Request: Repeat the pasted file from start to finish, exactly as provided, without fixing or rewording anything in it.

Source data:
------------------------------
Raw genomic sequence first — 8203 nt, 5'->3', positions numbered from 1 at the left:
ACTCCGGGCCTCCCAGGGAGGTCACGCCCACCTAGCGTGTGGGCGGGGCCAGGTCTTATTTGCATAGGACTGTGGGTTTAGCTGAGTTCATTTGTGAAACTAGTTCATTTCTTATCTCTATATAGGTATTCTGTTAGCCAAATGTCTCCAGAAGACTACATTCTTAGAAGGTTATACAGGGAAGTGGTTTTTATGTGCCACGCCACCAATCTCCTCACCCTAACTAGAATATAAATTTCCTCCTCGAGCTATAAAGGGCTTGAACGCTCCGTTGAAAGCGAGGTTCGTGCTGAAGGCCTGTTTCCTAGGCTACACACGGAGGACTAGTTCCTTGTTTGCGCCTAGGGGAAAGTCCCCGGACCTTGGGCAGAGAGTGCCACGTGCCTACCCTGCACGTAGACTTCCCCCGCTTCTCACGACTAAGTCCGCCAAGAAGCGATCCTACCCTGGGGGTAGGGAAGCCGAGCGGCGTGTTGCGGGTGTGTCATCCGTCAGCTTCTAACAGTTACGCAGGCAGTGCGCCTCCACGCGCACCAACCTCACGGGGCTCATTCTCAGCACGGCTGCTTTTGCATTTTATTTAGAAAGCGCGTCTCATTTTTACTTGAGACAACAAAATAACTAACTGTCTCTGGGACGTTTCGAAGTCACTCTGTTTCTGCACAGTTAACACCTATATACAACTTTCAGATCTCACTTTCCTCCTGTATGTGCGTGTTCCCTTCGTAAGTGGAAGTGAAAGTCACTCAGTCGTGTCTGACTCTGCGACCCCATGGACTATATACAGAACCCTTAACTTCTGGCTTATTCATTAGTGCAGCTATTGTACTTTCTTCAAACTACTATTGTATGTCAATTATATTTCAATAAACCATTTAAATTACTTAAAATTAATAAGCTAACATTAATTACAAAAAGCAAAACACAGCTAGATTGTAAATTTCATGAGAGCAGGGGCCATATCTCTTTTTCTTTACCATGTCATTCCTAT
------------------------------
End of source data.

Raw genomic sequence first — 8203 nt, 5'->3', positions numbered from 1 at the left:
ACTCCGGGCCTCCCAGGGAGGTCACGCCCACCTAGCGTGTGGGCGGGGCCAGGTCTTATTTGCATAGGACTGTGGGTTTAGCTGAGTTCATTTGTGAAACTAGTTCATTTCTTATCTCTATATAGGTATTCTGTTAGCCAAATGTCTCCAGAAGACTACATTCTTAGAAGGTTATACAGGGAAGTGGTTTTTATGTGCCACGCCACCAATCTCCTCACCCTAACTAGAATATAAATTTCCTCCTCGAGCTATAAAGGGCTTGAACGCTCCGTTGAAAGCGAGGTTCGTGCTGAAGGCCTGTTTCCTAGGCTACACACGGAGGACTAGTTCCTTGTTTGCGCCTAGGGGAAAGTCCCCGGACCTTGGGCAGAGAGTGCCACGTGCCTACCCTGCACGTAGACTTCCCCCGCTTCTCACGACTAAGTCCGCCAAGAAGCGATCCTACCCTGGGGGTAGGGAAGCCGAGCGGCGTGTTGCGGGTGTGTCATCCGTCAGCTTCTAACAGTTACGCAGGCAGTGCGCCTCCACGCGCACCAACCTCACGGGGCTCATTCTCAGCACGGCTGCTTTTGCATTTTATTTAGAAAGCGCGTCTCATTTTTACTTGAGACAACAAAATAACTAACTGTCTCTGGGACGTTTCGAAGTCACTCTGTTTCTGCACAGTTAACACCTATATACAACTTTCAGATCTCACTTTCCTCCTGTATGTGCGTGTTCCCTTCGTAAGTGGAAGTGAAAGTCACTCAGTCGTGTCTGACTCTGCGACCCCATGGACTATATACAGAACCCTTAACTTCTGGCTTATTCATTAGTGCAGCTATTGTACTTTCTTCAAACTACTATTGTATGTCAATTATATTTCAATAAACCATTTAAATTACTTAAAATTAATAAGCTAACATTAATTACAAAAAGCAAAACACAGCTAGATTGTAAATTTCATGAGAGCAGGGGCCATATCTCTTTTTCTTTACCATGTCATTCCTAT